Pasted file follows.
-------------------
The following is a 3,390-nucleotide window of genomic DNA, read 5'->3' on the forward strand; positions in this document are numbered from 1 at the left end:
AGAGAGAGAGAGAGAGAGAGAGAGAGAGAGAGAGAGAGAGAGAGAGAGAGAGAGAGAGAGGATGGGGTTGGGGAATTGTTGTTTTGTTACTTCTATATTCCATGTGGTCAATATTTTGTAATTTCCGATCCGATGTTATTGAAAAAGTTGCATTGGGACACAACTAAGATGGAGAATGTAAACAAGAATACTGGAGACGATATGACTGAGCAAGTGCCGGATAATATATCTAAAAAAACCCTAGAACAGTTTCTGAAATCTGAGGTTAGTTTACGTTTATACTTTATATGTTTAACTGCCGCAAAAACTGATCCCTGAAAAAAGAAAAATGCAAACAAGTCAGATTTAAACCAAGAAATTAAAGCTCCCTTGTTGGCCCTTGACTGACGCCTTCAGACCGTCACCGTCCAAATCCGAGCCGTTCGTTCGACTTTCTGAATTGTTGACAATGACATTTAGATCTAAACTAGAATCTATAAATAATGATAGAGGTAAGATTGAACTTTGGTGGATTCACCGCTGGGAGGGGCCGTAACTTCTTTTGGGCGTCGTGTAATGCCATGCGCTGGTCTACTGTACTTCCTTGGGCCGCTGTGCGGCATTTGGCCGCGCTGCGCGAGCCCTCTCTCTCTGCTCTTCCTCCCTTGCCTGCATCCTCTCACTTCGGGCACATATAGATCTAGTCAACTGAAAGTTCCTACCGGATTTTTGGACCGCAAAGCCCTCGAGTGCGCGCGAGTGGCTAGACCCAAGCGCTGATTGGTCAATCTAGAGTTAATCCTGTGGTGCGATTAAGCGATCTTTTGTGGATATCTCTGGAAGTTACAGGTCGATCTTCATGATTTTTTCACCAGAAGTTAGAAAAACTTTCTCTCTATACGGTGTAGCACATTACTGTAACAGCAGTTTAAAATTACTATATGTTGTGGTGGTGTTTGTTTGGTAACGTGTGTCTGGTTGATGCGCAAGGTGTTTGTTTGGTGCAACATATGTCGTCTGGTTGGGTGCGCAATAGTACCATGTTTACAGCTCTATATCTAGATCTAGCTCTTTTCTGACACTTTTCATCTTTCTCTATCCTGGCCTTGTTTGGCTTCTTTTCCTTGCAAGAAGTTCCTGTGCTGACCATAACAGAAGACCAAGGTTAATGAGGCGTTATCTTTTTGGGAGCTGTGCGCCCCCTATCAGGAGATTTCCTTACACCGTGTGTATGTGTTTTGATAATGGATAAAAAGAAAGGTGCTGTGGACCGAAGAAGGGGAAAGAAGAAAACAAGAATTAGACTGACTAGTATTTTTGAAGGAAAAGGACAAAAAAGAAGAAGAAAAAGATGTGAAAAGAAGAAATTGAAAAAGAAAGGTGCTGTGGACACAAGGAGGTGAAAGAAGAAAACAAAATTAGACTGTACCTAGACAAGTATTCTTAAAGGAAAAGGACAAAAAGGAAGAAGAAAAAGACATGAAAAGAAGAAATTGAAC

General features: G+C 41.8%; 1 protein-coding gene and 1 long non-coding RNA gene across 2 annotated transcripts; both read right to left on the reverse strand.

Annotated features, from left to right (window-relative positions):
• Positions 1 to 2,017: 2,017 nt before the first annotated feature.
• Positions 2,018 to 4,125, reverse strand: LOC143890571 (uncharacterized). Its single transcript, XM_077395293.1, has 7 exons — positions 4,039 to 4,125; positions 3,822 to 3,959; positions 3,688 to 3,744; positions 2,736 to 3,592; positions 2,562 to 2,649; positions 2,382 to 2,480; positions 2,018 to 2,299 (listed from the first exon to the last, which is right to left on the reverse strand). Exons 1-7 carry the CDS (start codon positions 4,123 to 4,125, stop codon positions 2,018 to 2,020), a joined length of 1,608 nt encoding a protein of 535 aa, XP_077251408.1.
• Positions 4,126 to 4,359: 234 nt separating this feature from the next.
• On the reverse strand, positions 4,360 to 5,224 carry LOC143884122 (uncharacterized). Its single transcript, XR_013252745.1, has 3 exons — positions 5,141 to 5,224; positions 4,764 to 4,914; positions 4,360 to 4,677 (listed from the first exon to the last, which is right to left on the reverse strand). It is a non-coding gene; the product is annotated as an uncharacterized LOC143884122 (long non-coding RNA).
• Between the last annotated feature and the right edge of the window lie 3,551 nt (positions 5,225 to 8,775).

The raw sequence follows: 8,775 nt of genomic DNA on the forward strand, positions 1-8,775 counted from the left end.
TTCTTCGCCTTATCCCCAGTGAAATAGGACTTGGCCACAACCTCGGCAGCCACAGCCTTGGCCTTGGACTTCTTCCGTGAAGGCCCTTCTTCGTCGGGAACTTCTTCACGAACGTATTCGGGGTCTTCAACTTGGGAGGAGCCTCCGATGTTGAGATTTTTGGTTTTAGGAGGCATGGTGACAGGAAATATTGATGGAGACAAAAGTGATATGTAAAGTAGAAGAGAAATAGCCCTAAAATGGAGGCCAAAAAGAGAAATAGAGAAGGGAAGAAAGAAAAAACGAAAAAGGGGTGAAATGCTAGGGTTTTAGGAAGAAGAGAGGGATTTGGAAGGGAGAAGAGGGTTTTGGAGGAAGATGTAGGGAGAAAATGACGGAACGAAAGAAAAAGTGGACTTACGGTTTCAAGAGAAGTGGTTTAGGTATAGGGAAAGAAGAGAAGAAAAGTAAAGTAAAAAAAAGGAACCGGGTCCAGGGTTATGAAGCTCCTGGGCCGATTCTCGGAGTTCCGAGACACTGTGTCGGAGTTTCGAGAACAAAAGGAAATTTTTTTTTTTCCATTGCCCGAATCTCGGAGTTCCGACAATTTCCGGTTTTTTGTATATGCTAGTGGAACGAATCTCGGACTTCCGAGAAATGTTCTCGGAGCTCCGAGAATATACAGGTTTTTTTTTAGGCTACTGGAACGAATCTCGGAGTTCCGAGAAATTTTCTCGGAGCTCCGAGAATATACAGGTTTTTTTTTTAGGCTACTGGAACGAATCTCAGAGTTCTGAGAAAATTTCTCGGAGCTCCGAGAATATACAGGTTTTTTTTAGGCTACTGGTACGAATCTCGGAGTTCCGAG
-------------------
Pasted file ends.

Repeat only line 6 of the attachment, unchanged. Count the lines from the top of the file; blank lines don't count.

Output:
• Positions 2,018 to 4,125, reverse strand: LOC143890571 (uncharacterized). Its single transcript, XM_077395293.1, has 7 exons — positions 4,039 to 4,125; positions 3,822 to 3,959; positions 3,688 to 3,744; positions 2,736 to 3,592; positions 2,562 to 2,649; positions 2,382 to 2,480; positions 2,018 to 2,299 (listed from the first exon to the last, which is right to left on the reverse strand). Exons 1-7 carry the CDS (start codon positions 4,123 to 4,125, stop codon positions 2,018 to 2,020), a joined length of 1,608 nt encoding a protein of 535 aa, XP_077251408.1.